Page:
Prosecutors to Aaron Hernandez's Fiancee: Testify or Go To Jail
Would you rather go to jail or give evidence that could put your fiance in jail?
This is the impossible questions Shayanna Jenkins, fiancee of former New England Patriots tight end Aaron Hernandez, must wrestle with. Hernandez is charged with murder for the shooting death of Odin Lloyd. The prosecution seems to think that Jenkins is a key witness for their case and want to compel her to testify. If she refuses, she could face jail time, the Hartford Courant reports.
Why is her testimony so important, and can she refuse?
Consciousness of Guilt
In Massachusetts, prosecutors can argue that a defendant had a "consciousness of guilt" if he intentionally hid or destroyed evidence or got someone else to do so. The jury can then consider the "consciousness of guilt" to determine actual guilt.
In this case, prosecutors believe that Hernandez told Jenkins to destroy the couple's surveillance system, and to hide the murder weapon and the shoes he was wearing on the night of Lloyd's murder.
If prosecutors can get Jenkins to testify that she did destroy or hide evidence at Hernandez's request, they will be able to prove "consciousness of guilt."
She Can't Refuse
As of now, it looks like Jenkins is backed into a corner. If she refuses to testify, she could go to jail because the usual protections against testifying don't apply in her case. Here's why:
- The Marital Communications Privilege. This privilege allows spouses to refuse to testify to communications that occurred during the marriage. Jenkins and Hernandez are not married, so this privilege does not apply. Even if they were to marry tomorrow, Jenkins still could not claim the privilege because it does not protect communications that occurred before the marriage.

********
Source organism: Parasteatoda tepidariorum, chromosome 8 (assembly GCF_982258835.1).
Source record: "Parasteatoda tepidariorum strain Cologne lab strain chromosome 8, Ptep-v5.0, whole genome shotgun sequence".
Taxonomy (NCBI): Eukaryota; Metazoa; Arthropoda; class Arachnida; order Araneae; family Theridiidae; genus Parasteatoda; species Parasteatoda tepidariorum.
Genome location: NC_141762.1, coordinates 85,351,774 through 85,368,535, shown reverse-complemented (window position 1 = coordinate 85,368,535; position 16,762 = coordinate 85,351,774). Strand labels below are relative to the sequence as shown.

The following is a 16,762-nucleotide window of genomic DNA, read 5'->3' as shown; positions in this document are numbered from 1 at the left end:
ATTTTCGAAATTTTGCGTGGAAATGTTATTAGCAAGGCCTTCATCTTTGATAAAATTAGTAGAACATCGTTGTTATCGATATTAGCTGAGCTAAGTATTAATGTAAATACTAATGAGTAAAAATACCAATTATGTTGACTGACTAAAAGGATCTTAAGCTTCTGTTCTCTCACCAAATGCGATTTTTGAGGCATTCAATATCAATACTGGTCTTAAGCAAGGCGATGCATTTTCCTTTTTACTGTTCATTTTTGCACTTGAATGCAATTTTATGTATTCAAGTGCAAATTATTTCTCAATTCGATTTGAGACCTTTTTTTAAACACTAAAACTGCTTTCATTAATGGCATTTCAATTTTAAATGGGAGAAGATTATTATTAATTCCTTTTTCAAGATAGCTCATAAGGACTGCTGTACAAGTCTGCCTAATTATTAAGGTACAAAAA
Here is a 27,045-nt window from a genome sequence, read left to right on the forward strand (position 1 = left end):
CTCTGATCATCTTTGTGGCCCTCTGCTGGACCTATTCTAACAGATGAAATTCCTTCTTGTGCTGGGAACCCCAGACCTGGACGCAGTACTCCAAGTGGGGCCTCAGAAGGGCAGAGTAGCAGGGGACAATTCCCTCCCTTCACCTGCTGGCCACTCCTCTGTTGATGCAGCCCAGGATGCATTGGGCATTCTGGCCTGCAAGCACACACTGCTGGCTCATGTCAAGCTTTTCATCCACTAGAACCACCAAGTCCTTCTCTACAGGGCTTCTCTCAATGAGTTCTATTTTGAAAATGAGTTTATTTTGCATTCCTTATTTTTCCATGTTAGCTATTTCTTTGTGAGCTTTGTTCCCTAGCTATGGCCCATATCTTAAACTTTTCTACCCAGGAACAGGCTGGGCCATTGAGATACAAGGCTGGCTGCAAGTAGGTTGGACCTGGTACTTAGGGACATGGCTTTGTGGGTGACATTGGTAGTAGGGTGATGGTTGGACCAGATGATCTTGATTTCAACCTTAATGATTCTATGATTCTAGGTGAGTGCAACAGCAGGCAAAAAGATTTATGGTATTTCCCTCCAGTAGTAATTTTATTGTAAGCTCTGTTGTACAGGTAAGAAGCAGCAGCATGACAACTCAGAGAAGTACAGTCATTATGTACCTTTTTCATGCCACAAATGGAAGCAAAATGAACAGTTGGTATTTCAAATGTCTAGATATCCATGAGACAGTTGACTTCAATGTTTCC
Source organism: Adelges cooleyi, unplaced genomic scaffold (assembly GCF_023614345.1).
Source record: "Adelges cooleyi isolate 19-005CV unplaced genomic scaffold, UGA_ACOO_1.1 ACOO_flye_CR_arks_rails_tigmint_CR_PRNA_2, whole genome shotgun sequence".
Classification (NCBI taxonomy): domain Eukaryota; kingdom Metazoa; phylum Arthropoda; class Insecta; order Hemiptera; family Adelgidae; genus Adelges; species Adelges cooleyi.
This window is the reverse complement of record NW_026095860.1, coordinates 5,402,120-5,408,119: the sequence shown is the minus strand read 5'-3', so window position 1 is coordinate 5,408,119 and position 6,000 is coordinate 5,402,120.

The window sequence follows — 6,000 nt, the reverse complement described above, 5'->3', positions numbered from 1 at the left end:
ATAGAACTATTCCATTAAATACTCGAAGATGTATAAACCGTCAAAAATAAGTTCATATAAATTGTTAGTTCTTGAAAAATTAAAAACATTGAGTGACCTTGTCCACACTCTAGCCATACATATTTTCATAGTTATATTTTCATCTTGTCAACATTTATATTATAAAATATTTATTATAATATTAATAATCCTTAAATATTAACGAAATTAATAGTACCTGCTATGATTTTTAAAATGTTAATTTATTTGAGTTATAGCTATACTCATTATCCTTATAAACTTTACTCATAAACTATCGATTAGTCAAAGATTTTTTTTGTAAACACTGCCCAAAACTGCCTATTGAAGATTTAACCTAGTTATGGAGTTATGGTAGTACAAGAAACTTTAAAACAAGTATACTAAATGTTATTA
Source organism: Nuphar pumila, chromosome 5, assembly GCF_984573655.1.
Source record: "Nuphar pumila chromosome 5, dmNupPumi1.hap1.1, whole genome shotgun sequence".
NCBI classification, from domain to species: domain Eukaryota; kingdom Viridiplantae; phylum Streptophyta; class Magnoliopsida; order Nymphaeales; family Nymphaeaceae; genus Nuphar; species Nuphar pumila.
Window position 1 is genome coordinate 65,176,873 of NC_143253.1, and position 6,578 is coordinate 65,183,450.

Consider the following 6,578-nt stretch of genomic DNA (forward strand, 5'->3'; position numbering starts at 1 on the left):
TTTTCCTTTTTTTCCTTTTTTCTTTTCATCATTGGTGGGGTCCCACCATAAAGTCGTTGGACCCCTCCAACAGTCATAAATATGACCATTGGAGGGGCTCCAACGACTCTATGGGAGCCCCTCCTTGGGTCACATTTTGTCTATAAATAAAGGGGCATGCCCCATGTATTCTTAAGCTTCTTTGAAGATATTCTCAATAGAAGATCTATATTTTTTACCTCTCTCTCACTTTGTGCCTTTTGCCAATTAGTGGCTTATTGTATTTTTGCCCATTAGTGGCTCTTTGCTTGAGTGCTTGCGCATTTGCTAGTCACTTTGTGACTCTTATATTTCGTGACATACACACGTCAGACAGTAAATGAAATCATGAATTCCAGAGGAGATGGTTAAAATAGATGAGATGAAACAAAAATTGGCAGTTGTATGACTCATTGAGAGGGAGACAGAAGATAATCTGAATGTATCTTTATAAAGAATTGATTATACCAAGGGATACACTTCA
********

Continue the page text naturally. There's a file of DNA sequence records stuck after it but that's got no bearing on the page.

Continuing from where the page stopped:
- Fifth Amendment. The Fifth Amendment gives a defendant the right to not incriminate him or herself on the witness stand. Usually this privilege only applies to the defendant and not a witness. However, a witness may still plead the Fifth if the testimony will incriminate her in any type of criminal activity.
In this case, Jenkins has been charged with perjury for lying to the grand jury about the presence of Hernandez's guns in her house. She could also be charged as an accessory for helping Hernandez hide or destroy evidence. Normally, she would be able to plead the Fifth.
However, prosecutors have granted her immunity from prosecution for her testimony. Since her testimony will not incriminate her in any crime, Jenkins can no longer plead the Fifth.
If Jenkins does refuse to testify, she could face contempt of court charges and be immediately ordered into custody.
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